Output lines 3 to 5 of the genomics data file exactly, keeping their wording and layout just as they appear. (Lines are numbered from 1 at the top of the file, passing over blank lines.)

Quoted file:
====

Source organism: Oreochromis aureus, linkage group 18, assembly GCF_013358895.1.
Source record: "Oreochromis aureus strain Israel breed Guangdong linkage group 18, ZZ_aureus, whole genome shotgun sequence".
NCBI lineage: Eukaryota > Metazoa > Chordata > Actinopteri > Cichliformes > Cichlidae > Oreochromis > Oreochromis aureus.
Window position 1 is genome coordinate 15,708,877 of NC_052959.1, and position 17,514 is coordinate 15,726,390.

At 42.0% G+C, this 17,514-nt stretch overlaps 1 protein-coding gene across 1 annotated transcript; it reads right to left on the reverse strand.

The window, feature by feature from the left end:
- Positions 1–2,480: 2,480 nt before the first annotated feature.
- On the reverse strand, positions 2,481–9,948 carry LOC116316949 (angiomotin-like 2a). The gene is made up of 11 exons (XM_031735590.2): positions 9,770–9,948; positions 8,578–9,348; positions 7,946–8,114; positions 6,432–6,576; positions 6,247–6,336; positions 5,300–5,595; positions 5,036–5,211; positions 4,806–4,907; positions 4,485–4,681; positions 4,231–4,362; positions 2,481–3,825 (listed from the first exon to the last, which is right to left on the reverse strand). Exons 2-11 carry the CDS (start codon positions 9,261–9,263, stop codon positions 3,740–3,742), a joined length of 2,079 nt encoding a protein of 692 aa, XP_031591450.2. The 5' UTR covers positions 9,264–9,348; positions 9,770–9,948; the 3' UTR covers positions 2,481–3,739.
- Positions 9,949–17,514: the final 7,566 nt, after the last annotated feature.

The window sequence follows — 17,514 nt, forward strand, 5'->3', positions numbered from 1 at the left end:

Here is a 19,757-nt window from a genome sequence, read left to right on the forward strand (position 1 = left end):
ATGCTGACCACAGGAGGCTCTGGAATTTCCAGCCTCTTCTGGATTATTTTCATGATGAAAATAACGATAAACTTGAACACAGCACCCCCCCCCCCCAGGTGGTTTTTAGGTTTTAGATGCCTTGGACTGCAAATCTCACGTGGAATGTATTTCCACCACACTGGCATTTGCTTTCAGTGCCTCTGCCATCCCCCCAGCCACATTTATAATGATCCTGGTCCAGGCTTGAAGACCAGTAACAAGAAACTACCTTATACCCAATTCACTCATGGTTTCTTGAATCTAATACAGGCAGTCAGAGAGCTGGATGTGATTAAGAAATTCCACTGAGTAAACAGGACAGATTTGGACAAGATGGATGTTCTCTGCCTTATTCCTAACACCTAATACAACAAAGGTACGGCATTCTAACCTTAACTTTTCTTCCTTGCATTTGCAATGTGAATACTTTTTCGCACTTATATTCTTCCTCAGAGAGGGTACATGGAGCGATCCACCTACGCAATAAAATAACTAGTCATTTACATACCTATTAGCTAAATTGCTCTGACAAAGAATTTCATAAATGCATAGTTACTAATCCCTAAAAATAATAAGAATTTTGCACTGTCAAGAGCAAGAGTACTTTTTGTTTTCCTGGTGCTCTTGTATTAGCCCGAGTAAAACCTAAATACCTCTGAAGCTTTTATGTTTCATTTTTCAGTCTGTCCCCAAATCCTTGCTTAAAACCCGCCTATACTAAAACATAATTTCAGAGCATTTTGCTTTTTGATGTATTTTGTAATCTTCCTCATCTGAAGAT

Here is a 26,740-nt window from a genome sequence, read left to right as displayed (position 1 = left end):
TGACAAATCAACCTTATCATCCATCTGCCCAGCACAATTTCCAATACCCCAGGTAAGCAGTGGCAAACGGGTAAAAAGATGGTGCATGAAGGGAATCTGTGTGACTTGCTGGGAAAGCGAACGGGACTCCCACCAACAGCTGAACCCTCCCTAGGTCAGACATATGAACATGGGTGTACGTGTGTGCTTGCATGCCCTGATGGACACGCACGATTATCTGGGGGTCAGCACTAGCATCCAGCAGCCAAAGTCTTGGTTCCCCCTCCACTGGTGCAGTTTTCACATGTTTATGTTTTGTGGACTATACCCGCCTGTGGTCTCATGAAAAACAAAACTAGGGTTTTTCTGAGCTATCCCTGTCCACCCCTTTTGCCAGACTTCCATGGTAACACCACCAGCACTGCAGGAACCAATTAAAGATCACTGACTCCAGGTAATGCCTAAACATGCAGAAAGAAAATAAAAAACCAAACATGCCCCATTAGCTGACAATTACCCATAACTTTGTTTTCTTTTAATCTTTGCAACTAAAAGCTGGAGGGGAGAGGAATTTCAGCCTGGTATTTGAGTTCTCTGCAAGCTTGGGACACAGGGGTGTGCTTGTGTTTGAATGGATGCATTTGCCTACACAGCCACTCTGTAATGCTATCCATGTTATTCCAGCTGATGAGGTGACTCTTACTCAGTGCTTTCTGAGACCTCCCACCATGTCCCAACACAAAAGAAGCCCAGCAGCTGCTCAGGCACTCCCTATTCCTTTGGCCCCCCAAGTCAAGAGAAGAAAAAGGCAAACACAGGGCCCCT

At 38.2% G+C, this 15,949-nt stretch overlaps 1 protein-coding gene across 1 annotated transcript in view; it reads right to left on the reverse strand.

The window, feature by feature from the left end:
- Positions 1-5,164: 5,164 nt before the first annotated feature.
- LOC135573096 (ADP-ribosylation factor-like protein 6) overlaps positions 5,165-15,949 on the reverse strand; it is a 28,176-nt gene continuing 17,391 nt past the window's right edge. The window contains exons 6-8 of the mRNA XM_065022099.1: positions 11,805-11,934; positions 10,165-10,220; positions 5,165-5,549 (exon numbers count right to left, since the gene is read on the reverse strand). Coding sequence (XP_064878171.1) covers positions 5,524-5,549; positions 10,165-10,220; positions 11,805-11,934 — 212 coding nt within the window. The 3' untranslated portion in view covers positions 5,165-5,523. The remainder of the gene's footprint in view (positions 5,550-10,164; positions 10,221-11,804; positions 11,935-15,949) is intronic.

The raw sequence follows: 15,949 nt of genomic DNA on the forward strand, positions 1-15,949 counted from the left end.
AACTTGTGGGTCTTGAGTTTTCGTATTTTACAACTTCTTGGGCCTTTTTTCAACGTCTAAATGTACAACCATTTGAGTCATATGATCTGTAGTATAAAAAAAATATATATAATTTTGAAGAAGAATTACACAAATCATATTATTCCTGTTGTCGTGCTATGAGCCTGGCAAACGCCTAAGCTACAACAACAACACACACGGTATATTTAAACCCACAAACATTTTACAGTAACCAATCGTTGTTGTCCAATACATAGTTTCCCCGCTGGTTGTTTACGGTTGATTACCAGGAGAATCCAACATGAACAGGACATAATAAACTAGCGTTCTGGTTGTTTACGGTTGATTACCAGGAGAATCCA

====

NCBI lineage: Eukaryota > Metazoa > Chordata > Actinopteri > Cichliformes > Cichlidae > Oreochromis > Oreochromis aureus.
Window position 1 is genome coordinate 15,708,877 of NC_052959.1, and position 17,514 is coordinate 15,726,390.

At 42.0% G+C, this 17,514-nt stretch overlaps 1 protein-coding gene across 1 annotated transcript; it reads right to left on the reverse strand.